Author Lynette SteenveldSource: Critical Arts : A Journal of South-North Cultural and Media Studies 18, pp 92 –115 (2004)More Less
The change from an Apartheid state to a liberal democratic one has wrought many changes at all levels of South African society: the economic, social, political, cultural. This paper explores the impacts of these changes on the South African print media industry, with a view to assessing their contribution to the development of a democratic citizenship. While acknowledging the constraining effects of economic structures of ownership, the paper locates these within the broader social and political context of post-apartheid South Africa. It thus attempts to synthesise elements of both a political economy and cultural approach to the analysis of cultural production.
Author Lee ArtzSource: Critical Arts : A Journal of South-North Cultural and Media Studies 18, pp 116 –146 (2004)More Less
The startling success of Disney animation prompts the perspective for this essay, which explores both a political-economic and cultural studies approach. Understanding Disney animation helps clarify the intimate relationship between ideology and socio-economic practice, (Ricker, 1996; Wasko, 2001). Investigating the construction, content, and persuasive efficacy of animated Disney films reveals that Disney consistently and intentionally selects themes in its commodities-asanimated features that promote an ideology useful to Disney and capitalist society, but at odds with democratic, creative communities. Of course, valid arguments may be made that audiences construct their own varied meanings, often in contradiction to those intended by the producer, but this essay is concerned primarily with the content of the messages constructed and distributed from the entertainment producer, because of Disney's standing in popular culture. Moreover, because social groups use "mass-mediated 'words and images' to create and sustain social relations" (Ricker, 1996, p. 42), in a society ostensibly committed to democracy, it is particularly unsettling to find that Disney's animated features simultaneously soften and distribute messages of class hierarchy and anti-social hyper-individualism.
Author Kristin Skare OrgeretSource: Critical Arts : A Journal of South-North Cultural and Media Studies 18, pp 147 –162 (2004)More Less
The article aims to open up a theoretical space where the nation building project's inherent contradictions can thrive, making it possible to see the construction of a new South Africa as a dialectical area of both converging and diverging processes. Using the national broadcaster South African Broadcasting Corporation (SABC) and the frequently used discourse of African renaissance as its central examples, the article argues that both processes of nation building and tendencies of globalisation must be seen as multidirectional processes to allow for a more consistent picture. Both the SABC and the current discourse of African renaissance are influenced by unifying and dividing processes.
Author Jonathan JansenSource: Critical Arts : A Journal of South-North Cultural and Media Studies 18, pp 163 –169 (2004)More Less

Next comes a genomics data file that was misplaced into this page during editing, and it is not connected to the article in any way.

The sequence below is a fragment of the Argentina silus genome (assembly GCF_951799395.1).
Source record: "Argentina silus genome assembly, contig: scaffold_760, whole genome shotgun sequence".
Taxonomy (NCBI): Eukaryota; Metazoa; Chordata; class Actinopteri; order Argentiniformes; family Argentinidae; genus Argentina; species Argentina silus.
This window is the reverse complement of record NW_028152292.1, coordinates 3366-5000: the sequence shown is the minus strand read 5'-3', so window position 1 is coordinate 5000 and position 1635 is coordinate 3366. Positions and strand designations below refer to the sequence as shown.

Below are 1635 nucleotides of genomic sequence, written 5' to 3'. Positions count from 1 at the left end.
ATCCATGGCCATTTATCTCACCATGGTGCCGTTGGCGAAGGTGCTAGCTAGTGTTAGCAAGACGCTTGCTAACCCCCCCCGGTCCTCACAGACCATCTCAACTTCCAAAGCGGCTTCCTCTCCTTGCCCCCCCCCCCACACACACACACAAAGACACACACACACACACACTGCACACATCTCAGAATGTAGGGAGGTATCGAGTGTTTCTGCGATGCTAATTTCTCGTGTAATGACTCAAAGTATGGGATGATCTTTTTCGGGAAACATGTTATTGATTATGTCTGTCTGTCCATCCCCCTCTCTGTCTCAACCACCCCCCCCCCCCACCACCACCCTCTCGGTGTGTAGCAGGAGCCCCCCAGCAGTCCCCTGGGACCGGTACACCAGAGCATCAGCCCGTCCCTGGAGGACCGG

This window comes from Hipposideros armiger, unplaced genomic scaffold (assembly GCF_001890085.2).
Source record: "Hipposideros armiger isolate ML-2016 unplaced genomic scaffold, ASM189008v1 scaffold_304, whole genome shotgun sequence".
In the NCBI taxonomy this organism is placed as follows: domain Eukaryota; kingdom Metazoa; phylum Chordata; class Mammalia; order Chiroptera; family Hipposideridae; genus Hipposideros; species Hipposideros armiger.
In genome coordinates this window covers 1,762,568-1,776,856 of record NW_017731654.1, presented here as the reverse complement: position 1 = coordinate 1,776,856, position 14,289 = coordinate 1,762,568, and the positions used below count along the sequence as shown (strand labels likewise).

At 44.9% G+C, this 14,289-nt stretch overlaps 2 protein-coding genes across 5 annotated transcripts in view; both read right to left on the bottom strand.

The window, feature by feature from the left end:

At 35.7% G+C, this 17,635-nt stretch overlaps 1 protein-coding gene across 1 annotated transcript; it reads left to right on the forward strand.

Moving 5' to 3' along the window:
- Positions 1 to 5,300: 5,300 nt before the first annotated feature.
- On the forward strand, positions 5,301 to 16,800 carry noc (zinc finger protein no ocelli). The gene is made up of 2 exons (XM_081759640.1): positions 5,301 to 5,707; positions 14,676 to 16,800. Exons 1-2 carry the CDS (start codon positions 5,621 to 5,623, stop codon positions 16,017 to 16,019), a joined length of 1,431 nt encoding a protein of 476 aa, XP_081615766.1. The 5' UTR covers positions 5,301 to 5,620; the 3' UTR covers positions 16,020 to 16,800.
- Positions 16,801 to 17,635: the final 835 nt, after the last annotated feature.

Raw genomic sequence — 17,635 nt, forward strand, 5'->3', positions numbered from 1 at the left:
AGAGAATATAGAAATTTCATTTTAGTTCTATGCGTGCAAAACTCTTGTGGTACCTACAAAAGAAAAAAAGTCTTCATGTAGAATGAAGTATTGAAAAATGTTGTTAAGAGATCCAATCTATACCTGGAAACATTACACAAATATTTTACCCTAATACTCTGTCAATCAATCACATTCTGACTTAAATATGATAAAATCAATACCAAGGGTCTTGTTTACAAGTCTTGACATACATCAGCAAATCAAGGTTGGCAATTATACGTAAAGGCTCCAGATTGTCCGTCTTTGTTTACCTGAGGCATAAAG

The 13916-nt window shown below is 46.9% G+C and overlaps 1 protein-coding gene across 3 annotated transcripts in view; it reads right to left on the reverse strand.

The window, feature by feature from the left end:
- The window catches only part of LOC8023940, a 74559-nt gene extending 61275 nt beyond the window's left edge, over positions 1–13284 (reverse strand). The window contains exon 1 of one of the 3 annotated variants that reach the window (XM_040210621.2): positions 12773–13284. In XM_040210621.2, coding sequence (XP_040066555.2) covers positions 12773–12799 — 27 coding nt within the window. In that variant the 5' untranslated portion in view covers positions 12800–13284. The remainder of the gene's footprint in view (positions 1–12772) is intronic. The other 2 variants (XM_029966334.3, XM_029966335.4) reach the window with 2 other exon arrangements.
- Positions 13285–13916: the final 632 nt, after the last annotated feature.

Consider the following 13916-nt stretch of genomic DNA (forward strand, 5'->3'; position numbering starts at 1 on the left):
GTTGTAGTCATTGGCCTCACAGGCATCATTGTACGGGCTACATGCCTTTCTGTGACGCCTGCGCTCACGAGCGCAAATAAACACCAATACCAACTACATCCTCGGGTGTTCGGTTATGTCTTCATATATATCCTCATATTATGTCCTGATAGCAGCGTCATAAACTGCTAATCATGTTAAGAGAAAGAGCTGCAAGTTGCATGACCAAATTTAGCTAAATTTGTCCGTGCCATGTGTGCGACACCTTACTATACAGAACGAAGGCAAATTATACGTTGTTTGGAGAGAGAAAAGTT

Extracted from text ... 163 Intellectuals Under Fire Jonathan Jansen+ The nation is awash in 'ten years of democracy' celebrations and, perhaps predictably in an election year, the ruling party has ensured that the enormous accomplishments of 'the rainbow people of God' cover all fronts and are attributed to this act of covering that conceals the disturbing ferment percolating wildly just below the thin surface membrane of our young democracy. I speak of the unprecedented attacks on intellectuals, the widespread self-censorship among the black elite, the quiet but effective ways of silencing dissent - and the uncritical reflections on what this might mean ..
Author Tawanda RunhareSource: Critical Arts : A Journal of South-North Cultural and Media Studies 18, pp 170 –173 (2004)More Less
Extracted from text ... 170 Book Review Participation articipation and P Power ower ower, Civic Education Network, Harare, African Community Publishing and Development T Trust, rust, 1998 Tawanda Runhare+ Most governments neglect civic education, especially in developing countries. In contrast, non-governmental pressure groups have contributed to civic education in Zimbabwe. This is evidenced by the publication of Participation and Power whose running theme is the preservation of human rights by civil society. The book is an advocacy for civil society's consciousness on and involvement in civic issues that affects daily life. Participation and Power effectively reveals the meaning of democracy at both micro ..
Source: Critical Arts : A Journal of South-North Cultural and Media Studies 18, pp 174 –181 (2004)More Less
Extracted from text ... 174 Book Notes Book Notes Cinema and Culture: Independent Film in the United States, 1980-2001. E. Deidre Pribran, New York: Peter Lang Publishing, 2002, pp. 305 Contemporary independent American and non American films in the United States have emerged as a distinct system of representation formulated in the expanse between principles of Hollywood popular film and alternative cinematic practices. Cinema & Culture considers independent film as an industry, a set of institutions, a discursive formation, and a specific series of texts. Investigating the consumption side of the spectrum (distribution, reception, textual analysis), attention is focussed on narrative films released theatrically ..